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United States v. Cain

United States District Court, W.D. Louisiana, Alexandria Division

April 20, 2018

UNITED STATES OF AMERICA
v.
NATHAN BURL CAIN II, et al.

          JUDGE, DRELL

          MEMORANDUM ORDER

          JOSEPH H.L. PEREZ-MONTES, UNITED STATES MAGISTRATE JUDGE

         Defendants Nathan Burl Cain II (“Cain”) and Tonia Bandy Cain (“Tonia”), were indicted on six counts of wire fraud and a forfeiture count (Doc. 1). Defendants filed this Motion to Suppress (Doc. 34), seeking to suppress use of evidence seized by an investigator for the Louisiana Office of the Inspector General (“OIG”).

         Cain was Warden of the Avoyelles Correctional Center (“ACC”) in Cottonport, Louisiana from 2012 to May 2016, when he retired. Tonia was employed at ACC through May 2016, when she retired.

         In June 2016, Nicole Compton, a criminal investigator with the Louisiana Office of the Inspector General, obtained a search warrant for Defendants' former residence on the grounds of ACC. That house is owned by the State.[1] The United States contends in its brief that the Defendants had left their employment at ACC and vacated the warden's residence (Doc. 38, p. 2/9). In the OIG investigator's search warrant application, the investigator stated the Defendants were no longer employed at ACC, and had “partially vacated the residence” (apparently meaning some things had been left in the house) that is owned by the State (Doc. 34-2, p. 2/5). The Defendants have not stated whether or not they still had possession of the house.

         The evidence seized from the house was eventually turned over to the United States Attorney's Office for the Western District of Louisiana, which in turn used it to indict Defendants for wire fraud.

         Defendants argue all evidence obtained pursuant to the warrant must be suppressed because the Louisiana Office of the Inspector General does not have the authority to obtain and execute search warrants. The Court must first determine whether Defendants have “standing” to object to the search of their former home on the ground of the Avoyelles Correctional Center.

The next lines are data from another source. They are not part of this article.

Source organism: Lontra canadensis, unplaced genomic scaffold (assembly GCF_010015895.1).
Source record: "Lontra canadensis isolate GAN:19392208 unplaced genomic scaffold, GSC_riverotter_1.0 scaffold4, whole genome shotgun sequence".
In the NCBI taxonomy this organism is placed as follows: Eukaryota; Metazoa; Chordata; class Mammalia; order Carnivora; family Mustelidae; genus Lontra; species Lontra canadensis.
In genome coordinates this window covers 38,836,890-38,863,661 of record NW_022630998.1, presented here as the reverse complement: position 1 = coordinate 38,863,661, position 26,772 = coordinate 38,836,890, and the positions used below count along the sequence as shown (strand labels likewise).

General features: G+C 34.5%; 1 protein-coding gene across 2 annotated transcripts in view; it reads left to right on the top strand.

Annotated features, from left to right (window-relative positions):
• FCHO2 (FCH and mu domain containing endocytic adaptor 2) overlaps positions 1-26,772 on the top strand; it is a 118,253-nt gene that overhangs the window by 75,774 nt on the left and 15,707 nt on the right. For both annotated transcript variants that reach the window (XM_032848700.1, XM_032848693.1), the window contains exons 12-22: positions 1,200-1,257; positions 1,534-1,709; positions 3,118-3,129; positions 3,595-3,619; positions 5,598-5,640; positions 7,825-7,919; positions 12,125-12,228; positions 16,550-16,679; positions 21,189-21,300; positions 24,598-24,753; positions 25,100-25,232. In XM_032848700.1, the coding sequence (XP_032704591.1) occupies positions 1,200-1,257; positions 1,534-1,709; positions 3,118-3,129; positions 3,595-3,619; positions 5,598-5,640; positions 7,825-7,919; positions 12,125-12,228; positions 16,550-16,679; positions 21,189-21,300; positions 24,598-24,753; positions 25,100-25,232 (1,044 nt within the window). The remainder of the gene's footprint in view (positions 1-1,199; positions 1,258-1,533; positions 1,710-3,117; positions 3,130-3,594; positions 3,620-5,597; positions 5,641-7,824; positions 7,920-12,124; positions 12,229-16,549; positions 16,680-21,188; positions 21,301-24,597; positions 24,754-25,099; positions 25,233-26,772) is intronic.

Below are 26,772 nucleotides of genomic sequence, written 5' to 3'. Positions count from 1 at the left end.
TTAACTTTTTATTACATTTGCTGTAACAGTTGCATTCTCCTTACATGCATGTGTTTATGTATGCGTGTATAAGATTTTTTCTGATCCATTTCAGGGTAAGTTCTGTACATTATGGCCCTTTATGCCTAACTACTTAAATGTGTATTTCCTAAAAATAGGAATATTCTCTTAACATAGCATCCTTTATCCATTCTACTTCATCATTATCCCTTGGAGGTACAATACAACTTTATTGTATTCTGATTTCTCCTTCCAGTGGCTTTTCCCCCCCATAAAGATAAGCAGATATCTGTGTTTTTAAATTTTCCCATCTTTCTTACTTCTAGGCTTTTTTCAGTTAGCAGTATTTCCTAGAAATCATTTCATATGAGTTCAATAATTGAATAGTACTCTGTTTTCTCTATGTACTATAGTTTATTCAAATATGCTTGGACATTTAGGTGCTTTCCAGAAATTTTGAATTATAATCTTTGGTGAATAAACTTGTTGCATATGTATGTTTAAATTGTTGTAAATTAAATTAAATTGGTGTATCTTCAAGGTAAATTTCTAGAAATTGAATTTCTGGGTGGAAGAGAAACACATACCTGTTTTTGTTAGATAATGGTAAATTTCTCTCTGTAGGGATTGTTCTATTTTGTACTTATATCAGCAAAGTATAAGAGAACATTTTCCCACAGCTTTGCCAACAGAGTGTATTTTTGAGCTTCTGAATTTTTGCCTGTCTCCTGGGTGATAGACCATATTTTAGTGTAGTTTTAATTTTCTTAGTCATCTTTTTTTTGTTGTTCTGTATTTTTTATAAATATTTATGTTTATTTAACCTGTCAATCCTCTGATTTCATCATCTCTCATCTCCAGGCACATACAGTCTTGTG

The parties did not address the issue of “standing.”[2] Accordingly, IT IS ORDERED that Defendants shall file a supplemental brief addressing only the issue of standing on or before April 30, 2018.

         IT IS FURTHER ORDERED that the United States shall file a supplemental brief addressing only the issue of standing on or before May 7, 2018.

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Notes:

[1] Louisiana Department of Corrections Regulation No. A-06-001, allows “ranking administrative and security staff, maintenance staff, medical/mental health staff, tactical and chase teams and an adequate number of CSO's (Corrections Security Officer) to maintain a ready reserve force” to live in houses provided on the grounds of some prison facilities. The policy authorizes the warden to assign available housing rent-free in a manner that promotes safe, stable, and effective operations.

[2] Whether someone has standing to contest the validity of a search “depends on (1) whether the defendant is able to establish an actual, subjective expectation of privacy with respect to the place being searched or items being seized, and (2) whether that expectation of privacy is one which society would recognize as reasonable.” United States v. Gomez, 276 F.3d 694, 697 (5th Cir. 2001) (citing United States v. Kye Soo Lee, 898 F.2d 1034, 1037-38 (5th Cir. 1990). The defendant bears the burden of proving not only that the search was illegal, but also that he had a legitimate expectation of privacy in the place searched. Rawlings v. Kentucky, 448 U.S. at 104. The proponent of a motion to suppress has the burden of establishing that his own Fourth Amendment rights were violated by the challenged search or seizure. See Rakas v. Illinois, 439 U.S. 128, 131 n. 1 (1978).

The difficult question is whether Defendants' expectation of privacy in a place “is one which society would recognize as reasonable.” See Gomez, 276 F.3d at 697-98 (citing Kye Soo Lee, 898 F.2d at 1037-38). Fourth Amendment rights are individually held and cannot be asserted solely by reference to a particular place. The factors to be weighed include: (1) whether the defendant has a possessory interest in the thing seized or the place searched; (2) whether he has the right to exclude others from that place; (3) whether he has exhibited a subjective expectation that it would remain free from governmental invasion; (4) whether he took normal precautions to maintain his privacy; and (5) whether he was legitimately on the premises. See Gomez, 276 F.3d ...


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